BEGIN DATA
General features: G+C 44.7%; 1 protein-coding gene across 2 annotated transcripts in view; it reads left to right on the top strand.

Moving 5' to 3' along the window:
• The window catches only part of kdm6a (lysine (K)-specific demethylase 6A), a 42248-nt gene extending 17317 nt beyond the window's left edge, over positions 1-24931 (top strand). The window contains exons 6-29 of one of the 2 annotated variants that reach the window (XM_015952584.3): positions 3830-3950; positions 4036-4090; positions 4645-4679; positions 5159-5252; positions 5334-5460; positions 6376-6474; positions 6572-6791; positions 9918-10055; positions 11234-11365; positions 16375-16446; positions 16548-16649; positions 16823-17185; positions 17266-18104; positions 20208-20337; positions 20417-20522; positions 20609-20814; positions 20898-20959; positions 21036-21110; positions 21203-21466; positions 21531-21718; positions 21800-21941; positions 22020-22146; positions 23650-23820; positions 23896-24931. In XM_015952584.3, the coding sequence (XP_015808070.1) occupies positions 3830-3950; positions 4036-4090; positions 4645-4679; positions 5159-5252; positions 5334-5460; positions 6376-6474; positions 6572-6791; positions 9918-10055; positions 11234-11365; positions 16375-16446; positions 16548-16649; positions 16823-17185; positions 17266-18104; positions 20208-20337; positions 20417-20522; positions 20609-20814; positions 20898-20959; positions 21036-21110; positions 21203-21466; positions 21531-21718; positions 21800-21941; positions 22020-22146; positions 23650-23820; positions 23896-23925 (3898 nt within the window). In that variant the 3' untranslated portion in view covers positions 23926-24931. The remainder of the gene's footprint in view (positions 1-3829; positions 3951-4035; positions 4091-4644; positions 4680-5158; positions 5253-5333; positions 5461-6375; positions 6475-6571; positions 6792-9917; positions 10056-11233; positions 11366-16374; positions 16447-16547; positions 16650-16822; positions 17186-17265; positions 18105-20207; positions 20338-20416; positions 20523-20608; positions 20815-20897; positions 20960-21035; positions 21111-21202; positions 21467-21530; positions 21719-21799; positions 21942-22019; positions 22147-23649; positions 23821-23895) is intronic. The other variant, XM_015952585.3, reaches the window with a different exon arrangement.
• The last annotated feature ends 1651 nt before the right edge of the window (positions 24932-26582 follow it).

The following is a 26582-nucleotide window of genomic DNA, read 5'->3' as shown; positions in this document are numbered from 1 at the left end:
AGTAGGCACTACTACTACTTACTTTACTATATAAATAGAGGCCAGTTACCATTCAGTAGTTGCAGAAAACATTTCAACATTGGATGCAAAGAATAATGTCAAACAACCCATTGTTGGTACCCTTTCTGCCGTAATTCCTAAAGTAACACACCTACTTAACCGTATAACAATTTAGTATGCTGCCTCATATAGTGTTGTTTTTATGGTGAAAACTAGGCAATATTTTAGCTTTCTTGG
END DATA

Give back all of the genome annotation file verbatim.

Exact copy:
General features: G+C 44.7%; 1 protein-coding gene across 2 annotated transcripts in view; it reads left to right on the top strand.

Moving 5' to 3' along the window:
• The window catches only part of kdm6a (lysine (K)-specific demethylase 6A), a 42248-nt gene extending 17317 nt beyond the window's left edge, over positions 1-24931 (top strand). The window contains exons 6-29 of one of the 2 annotated variants that reach the window (XM_015952584.3): positions 3830-3950; positions 4036-4090; positions 4645-4679; positions 5159-5252; positions 5334-5460; positions 6376-6474; positions 6572-6791; positions 9918-10055; positions 11234-11365; positions 16375-16446; positions 16548-16649; positions 16823-17185; positions 17266-18104; positions 20208-20337; positions 20417-20522; positions 20609-20814; positions 20898-20959; positions 21036-21110; positions 21203-21466; positions 21531-21718; positions 21800-21941; positions 22020-22146; positions 23650-23820; positions 23896-24931. In XM_015952584.3, the coding sequence (XP_015808070.1) occupies positions 3830-3950; positions 4036-4090; positions 4645-4679; positions 5159-5252; positions 5334-5460; positions 6376-6474; positions 6572-6791; positions 9918-10055; positions 11234-11365; positions 16375-16446; positions 16548-16649; positions 16823-17185; positions 17266-18104; positions 20208-20337; positions 20417-20522; positions 20609-20814; positions 20898-20959; positions 21036-21110; positions 21203-21466; positions 21531-21718; positions 21800-21941; positions 22020-22146; positions 23650-23820; positions 23896-23925 (3898 nt within the window). In that variant the 3' untranslated portion in view covers positions 23926-24931. The remainder of the gene's footprint in view (positions 1-3829; positions 3951-4035; positions 4091-4644; positions 4680-5158; positions 5253-5333; positions 5461-6375; positions 6475-6571; positions 6792-9917; positions 10056-11233; positions 11366-16374; positions 16447-16547; positions 16650-16822; positions 17186-17265; positions 18105-20207; positions 20338-20416; positions 20523-20608; positions 20815-20897; positions 20960-21035; positions 21111-21202; positions 21467-21530; positions 21719-21799; positions 21942-22019; positions 22147-23649; positions 23821-23895) is intronic. The other variant, XM_015952585.3, reaches the window with a different exon arrangement.
• The last annotated feature ends 1651 nt before the right edge of the window (positions 24932-26582 follow it).

The following is a 26582-nucleotide window of genomic DNA, read 5'->3' as shown; positions in this document are numbered from 1 at the left end:
AGTAGGCACTACTACTACTTACTTTACTATATAAATAGAGGCCAGTTACCATTCAGTAGTTGCAGAAAACATTTCAACATTGGATGCAAAGAATAATGTCAAACAACCCATTGTTGGTACCCTTTCTGCCGTAATTCCTAAAGTAACACACCTACTTAACCGTATAACAATTTAGTATGCTGCCTCATATAGTGTTGTTTTTATGGTGAAAACTAGGCAATATTTTAGCTTTCTTGG